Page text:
I have a friend who works in marketing for a movie studio. Influence marketing has become a HUGE part of what they do, but even experienced companies fall into the ad-model trap. He told me that the ad agency associated with a film told him that their influencer (a YouTube star) needed to post about the movie on a Tuesday morning. The influencer refused, saying he never posts on Tuesday mornings and that his audience would think this was odd. The agency persisted, and again demanded that he post. He did it, and sure enough, the post fell flat. When he posted on one of his “regular times,” he attracted a huge level of engagement.

Clearly, we are in a new world.

The five benefits of influence marketing

The rules of marketing have seemingly turned upside-down, as the “spokespeople” call the shots. The results of influence marketing may be relatively unpredictable. The way we measure and budget for this kind of activity has changed dramatically. And yet, the potential benefits are undeniable … if you do it right.

Back in 2012, I wrote the first the first book on influence marketing, Return On Influence. At the end of the book I predicted that this would become a mainstream marketing practice within two years. This forecast was correct, and today influence marketing is the second-fastest-growing line item on marketing budgets (behind content marketing). It has become an industry unto itself as we see new programming emerge around social media influence instead of Hollywood talent. “Influence” is rapidly driving entirely new business models.

The research supports the power of influence marketing. When people share content about us online, they become advocates. Most people acknowledge that their purchasing decisions are affected by content they see shared online. In fact, they will trust content shared by an infleuntial stranger before they will trust your ads. Purchases resulting from influencer recommendations may equal eight times what the influencer purchased on their own.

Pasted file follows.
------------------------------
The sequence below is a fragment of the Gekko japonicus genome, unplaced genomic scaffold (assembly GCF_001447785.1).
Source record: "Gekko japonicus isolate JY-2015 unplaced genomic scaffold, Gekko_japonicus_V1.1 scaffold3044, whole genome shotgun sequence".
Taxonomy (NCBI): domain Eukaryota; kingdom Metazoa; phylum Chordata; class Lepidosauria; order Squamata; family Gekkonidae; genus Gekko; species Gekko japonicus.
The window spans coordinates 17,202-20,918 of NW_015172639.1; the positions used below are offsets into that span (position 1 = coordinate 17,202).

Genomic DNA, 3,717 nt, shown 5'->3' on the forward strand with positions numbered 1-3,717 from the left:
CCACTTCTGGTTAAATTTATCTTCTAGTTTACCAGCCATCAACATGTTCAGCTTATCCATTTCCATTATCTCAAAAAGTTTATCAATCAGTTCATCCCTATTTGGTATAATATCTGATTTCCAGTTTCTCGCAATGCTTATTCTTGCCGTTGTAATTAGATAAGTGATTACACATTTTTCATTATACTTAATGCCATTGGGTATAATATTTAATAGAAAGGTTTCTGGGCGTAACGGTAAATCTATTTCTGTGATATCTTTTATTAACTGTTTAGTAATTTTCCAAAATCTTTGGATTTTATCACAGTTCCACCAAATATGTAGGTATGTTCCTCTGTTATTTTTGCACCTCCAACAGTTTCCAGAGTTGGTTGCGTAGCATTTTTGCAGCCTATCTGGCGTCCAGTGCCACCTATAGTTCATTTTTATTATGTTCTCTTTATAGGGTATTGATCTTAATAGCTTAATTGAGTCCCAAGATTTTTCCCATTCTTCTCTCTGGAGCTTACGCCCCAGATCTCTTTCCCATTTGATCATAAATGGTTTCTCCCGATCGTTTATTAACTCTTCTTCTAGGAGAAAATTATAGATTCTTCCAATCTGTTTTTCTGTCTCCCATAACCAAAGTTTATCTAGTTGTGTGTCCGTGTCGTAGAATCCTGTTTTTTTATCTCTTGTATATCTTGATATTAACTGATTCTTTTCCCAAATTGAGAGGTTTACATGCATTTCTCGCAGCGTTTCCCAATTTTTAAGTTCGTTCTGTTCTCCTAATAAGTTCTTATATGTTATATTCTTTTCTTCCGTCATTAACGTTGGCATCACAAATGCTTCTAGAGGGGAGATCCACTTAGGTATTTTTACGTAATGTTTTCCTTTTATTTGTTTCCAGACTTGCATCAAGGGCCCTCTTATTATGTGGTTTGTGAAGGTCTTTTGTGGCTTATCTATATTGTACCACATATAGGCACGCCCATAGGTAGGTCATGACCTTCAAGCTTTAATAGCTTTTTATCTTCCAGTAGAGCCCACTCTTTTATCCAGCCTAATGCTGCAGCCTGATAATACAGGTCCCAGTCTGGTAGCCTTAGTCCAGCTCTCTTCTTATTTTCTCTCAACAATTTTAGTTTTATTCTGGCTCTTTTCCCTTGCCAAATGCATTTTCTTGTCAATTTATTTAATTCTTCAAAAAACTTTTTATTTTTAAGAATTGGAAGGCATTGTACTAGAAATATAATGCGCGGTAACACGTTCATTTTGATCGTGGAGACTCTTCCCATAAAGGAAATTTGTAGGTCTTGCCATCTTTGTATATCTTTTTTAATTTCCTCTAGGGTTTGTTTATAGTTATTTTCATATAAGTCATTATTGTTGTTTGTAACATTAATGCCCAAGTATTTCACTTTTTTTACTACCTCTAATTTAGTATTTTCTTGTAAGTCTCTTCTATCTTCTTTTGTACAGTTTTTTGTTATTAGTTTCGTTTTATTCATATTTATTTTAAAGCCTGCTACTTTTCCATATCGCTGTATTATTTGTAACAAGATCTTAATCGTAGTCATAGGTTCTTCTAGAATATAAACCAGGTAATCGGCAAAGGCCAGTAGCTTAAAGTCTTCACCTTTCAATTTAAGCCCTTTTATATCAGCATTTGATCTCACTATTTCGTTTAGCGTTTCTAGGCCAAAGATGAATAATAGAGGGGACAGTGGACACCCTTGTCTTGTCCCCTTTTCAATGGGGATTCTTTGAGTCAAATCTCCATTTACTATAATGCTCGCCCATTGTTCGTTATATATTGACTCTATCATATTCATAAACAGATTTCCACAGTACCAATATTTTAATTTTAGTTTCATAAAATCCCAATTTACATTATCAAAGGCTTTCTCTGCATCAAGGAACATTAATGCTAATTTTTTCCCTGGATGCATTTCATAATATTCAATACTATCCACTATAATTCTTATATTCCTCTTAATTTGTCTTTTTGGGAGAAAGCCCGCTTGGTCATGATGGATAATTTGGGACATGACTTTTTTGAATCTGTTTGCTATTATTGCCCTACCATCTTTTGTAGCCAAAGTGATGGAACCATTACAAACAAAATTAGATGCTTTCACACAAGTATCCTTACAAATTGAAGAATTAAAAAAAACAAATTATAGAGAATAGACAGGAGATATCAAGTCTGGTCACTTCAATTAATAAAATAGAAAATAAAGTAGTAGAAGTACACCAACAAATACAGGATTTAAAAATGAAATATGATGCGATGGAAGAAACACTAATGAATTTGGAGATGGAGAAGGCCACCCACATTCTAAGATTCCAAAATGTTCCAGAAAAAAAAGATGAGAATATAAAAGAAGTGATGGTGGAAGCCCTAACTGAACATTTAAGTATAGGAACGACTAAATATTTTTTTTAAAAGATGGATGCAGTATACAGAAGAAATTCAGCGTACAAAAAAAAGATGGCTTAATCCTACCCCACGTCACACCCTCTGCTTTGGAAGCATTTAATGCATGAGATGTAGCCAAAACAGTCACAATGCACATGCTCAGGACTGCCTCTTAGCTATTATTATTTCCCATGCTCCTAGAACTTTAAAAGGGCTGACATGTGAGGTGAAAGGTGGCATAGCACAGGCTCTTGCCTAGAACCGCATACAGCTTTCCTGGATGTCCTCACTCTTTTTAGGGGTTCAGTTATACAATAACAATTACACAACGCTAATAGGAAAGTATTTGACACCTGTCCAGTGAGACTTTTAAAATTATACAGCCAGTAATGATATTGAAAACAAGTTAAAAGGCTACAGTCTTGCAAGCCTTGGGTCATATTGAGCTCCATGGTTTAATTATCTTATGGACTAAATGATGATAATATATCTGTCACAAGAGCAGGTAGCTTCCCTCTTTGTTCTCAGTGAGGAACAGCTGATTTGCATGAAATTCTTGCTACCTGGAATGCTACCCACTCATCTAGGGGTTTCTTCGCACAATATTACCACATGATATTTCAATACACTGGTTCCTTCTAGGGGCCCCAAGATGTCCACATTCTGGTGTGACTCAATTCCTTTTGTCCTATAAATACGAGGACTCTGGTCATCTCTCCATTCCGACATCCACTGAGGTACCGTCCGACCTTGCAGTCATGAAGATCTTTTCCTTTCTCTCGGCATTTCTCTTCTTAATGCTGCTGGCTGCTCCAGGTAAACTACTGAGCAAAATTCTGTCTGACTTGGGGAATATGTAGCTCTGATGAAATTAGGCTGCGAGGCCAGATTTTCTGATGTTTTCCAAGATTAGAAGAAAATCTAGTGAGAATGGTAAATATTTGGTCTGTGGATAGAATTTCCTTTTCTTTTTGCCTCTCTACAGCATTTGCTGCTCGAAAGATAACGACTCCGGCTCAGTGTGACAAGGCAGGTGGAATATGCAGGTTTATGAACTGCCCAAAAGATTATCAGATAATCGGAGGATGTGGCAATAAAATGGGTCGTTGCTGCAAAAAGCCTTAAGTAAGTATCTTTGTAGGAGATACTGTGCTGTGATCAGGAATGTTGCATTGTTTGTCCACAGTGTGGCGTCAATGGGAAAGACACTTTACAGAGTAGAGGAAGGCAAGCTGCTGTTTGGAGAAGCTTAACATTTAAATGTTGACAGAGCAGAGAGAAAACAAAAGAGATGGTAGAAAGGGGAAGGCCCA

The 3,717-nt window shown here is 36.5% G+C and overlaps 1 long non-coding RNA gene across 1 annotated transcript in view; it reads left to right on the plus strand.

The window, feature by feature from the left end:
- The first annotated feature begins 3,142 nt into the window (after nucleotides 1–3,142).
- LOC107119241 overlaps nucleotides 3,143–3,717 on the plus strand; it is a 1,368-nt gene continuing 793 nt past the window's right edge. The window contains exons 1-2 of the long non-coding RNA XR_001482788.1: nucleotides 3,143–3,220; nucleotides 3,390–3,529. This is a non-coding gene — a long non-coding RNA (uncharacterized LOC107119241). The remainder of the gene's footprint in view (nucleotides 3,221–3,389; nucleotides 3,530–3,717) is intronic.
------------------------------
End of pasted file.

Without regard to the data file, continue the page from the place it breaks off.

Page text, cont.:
Here are five benefits from influence marketing:


For a start-up company, a product launch, or a new movie, there is no time to patiently build an actionable audience. In this situation, borrowing the audience of an influencer may be the only way to build awareness quickly if advertising is not the option it used to be.


An influencer in many industries has a powerful web presence. Linking to your site might provide very valuable links that influence SEO results.


I recently published a case study on how Western Digital uses its most passionate advocates as a research and development department. Nobody cares about their products more, so why not give them a sneak peek at new ideas to get their input?


Without question, influencers can move the needle. There are many case studies that illustrate how the mere mention of a product by an influencer or a photo on Instagram can shoot sales through the roof.


This may be the most important aspect of all, and a consideration overlooked by many. There are only so many “influencers” to go around, and they have the capacity to align themselves with a finite number of products. Lining up a long-term relationship with an influencer can mean a truly sustainable competitive advantage — you are securing a scarce resource for your company.

Influence marketing is a hot topic that will get even hotter as many other promotional options dry up. Just don’t get fired talking about it! What’s your take on winning in an ad-free world?

SXSW 2016 3Mark Schaefer is the chief blogger for this site, executive director of Schaefer Marketing Solutions, and the author of several best-selling digital marketing books. He is an acclaimed keynote speaker, college educator, and business consultant.  The Marketing Companion podcast is among the top business podcasts in the world.  Contact Mark to have him speak to your company event or conference soon.